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LizzieAnn
Posts: 2,344
Registered: ‎10-19-2006
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North & South - Chapter XXXV

This is a pivotal chapter in the novel; there is much going on and things are becoming apparent.


Margaret tries to rationalize her feelings & actions:

“She only understood two facts – that Frederick had been in danger of being pursue and detected in London, … and that she had lied to save him. There was one comfort; her lie had saved him, if only by gaining some additional time.” [page 271 – Chapter 35 – Expiation.]



The inspector talks to John (who is the magistrate), and John learns that Margaret denied being at the station. This information throws him into pain and a torment of feelings:

“The he indulged himself in the torture of thinking it all over, and realizing every detail. How could he have lulled himself into the unsuspicious calm…till he had weakly pitied her and yearned towards her, and forgotten the savage distrustful jealousy with which the sight of her – and that unknown to him – at such an hour – in such a place – had inspired him! How could one so pure have stooped from her decorous and noble manner of bearing! But was it decorous – was it? He hated himself for the idea that forced itself upon him, just for an instant – no more – and yet, while it was present, thrilled him with its old potency of attraction towards her image. And then this falsehood – how terrible must e some dread of shame to be revealed – for, after all, the provocation given by such a man as Leonards… How creeping and deadly that fear which could bow down the truthful Margaret to falsehood!” [pages 273-4 – Chapter 35 – Expiation]



He acts accordingly on his feelings for her yet …

“He might despise her, but the woman who he had once loved should be kept from shame…” [page 274 – Chapter 35 – Expiation].

He therefore decrees that there would be no inquest into Leonards death due to lack of medical evidence.

Margaret’s relief at this news is mingled with feelings of anxiety when she learns that this development is due to Mr. Thornton as she knows that he know she’s lied. This truly upsets her:

“What had Mr. Thornton done?” and “But the next conviction she came to was clear enough; - Mr. Thornton had seen her close to Outwood station on the fatal Thursday night and had been told of her denial that she was there. She stood as a liar in his eyes. …nothing but chaos and night surrounded the one lurid fact that, in Mr. Thornton’s eyes, she was degraded. … ‘Oh, Frederick! Frederick!’ she cried, ‘what have I not sacrificed for you!’” [page 277 – Chapter 35 – Expiation].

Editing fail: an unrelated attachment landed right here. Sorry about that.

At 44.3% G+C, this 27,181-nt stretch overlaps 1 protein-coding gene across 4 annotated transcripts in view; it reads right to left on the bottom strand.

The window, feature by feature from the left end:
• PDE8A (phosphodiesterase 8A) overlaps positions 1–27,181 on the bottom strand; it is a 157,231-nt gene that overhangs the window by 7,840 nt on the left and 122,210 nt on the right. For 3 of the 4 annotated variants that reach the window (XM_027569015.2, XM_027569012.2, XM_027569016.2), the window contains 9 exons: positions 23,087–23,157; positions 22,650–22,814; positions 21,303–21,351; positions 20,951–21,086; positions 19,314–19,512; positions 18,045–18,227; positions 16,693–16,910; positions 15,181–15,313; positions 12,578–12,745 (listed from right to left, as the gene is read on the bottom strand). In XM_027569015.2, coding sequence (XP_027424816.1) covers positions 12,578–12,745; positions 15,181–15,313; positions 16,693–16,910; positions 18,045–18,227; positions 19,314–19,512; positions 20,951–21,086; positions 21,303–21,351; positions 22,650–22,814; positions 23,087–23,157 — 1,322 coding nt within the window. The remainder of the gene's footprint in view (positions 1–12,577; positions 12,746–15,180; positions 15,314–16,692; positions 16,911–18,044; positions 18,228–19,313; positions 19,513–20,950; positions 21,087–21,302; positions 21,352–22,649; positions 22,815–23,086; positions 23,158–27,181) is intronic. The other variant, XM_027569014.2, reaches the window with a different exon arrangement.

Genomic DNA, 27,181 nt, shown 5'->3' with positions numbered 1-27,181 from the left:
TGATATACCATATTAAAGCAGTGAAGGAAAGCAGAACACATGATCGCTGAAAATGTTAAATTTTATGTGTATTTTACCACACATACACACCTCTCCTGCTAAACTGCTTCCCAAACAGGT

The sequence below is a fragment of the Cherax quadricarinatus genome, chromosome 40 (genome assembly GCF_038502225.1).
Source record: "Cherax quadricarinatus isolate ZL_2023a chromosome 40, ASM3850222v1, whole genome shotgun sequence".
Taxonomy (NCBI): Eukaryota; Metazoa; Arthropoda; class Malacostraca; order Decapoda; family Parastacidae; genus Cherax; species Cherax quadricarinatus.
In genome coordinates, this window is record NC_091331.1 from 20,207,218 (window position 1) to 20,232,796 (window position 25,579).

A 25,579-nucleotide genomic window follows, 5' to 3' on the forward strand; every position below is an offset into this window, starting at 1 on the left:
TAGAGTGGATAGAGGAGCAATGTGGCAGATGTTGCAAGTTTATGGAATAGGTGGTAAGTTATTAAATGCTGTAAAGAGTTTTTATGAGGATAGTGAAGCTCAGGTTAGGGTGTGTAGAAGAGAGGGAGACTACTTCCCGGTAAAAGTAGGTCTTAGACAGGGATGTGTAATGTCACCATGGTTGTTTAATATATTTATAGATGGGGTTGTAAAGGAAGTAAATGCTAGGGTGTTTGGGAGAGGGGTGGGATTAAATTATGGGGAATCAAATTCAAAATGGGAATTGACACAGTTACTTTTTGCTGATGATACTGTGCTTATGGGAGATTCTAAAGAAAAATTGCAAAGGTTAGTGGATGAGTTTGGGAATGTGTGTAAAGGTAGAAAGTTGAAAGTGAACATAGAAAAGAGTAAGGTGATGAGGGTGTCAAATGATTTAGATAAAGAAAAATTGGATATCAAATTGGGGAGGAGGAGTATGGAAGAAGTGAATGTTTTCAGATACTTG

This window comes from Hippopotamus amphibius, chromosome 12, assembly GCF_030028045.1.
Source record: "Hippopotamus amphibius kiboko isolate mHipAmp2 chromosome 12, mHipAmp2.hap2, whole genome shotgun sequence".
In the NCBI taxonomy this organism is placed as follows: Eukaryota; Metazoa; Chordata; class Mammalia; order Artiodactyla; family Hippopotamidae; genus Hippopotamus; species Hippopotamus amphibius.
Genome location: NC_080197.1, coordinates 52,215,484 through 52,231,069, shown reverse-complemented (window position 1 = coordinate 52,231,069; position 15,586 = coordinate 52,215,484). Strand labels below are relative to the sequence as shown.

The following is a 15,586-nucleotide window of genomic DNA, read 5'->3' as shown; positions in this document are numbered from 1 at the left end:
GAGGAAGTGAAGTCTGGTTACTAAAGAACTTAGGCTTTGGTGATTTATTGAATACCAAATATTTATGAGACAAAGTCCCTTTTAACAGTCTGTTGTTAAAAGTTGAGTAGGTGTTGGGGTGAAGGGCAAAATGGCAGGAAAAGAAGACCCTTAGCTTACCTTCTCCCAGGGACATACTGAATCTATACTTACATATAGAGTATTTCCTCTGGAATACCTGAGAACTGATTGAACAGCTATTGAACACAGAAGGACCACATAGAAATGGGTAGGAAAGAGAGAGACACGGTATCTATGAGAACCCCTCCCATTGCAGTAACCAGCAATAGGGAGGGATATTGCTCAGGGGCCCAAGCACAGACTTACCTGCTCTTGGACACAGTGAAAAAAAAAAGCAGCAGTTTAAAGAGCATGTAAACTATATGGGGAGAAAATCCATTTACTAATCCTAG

This last bit is particularly telling as it shows in what esteem Margaret truly holds John. Yet upon waking she denies this feelings even while realizing that John knew all and yet still spared her.

“But she pushed this notion on one side with the sick willfulness of a child. If it were so, she felt no gratitude to him, …” and “And under this idea she could feel grateful – not yet, if ever she should, if his interference had been prompted by contempt.” [page 278 – Chapter 35 – Expiation]



She’s becoming aware, slowly, of something in her feelings toward John, but keeps pushing them away – fighting them:

“She suddenly found herself at his feet, and was strangely distressed at her fall. She shrank from following out the premises to their conclusion, and so acknowledging to herself how much she valued his respect and good opinion. Whenever this idea present itself to her at the end of a long avenue of thoughts, she turned away from following that path – she would not believe in it.” [page 278 – Chapter 35 – Expiation]



She tries to fight her feelings & her understanding of her feelings for him:

“How was it that he haunted her imagination so persistently. … Why did she care for what he thought, in spite of all her pride; in spite of herself? … - why did she tremble, and hider her face in the pillow? What strong feeling had overtaken her at last?” [page 278 – Chapter 35 – Expiation]

Liz ♥ ♥


Some books are to be tasted, others to be swallowed, and some few to be chewed and digested. ~ Francis Bacon
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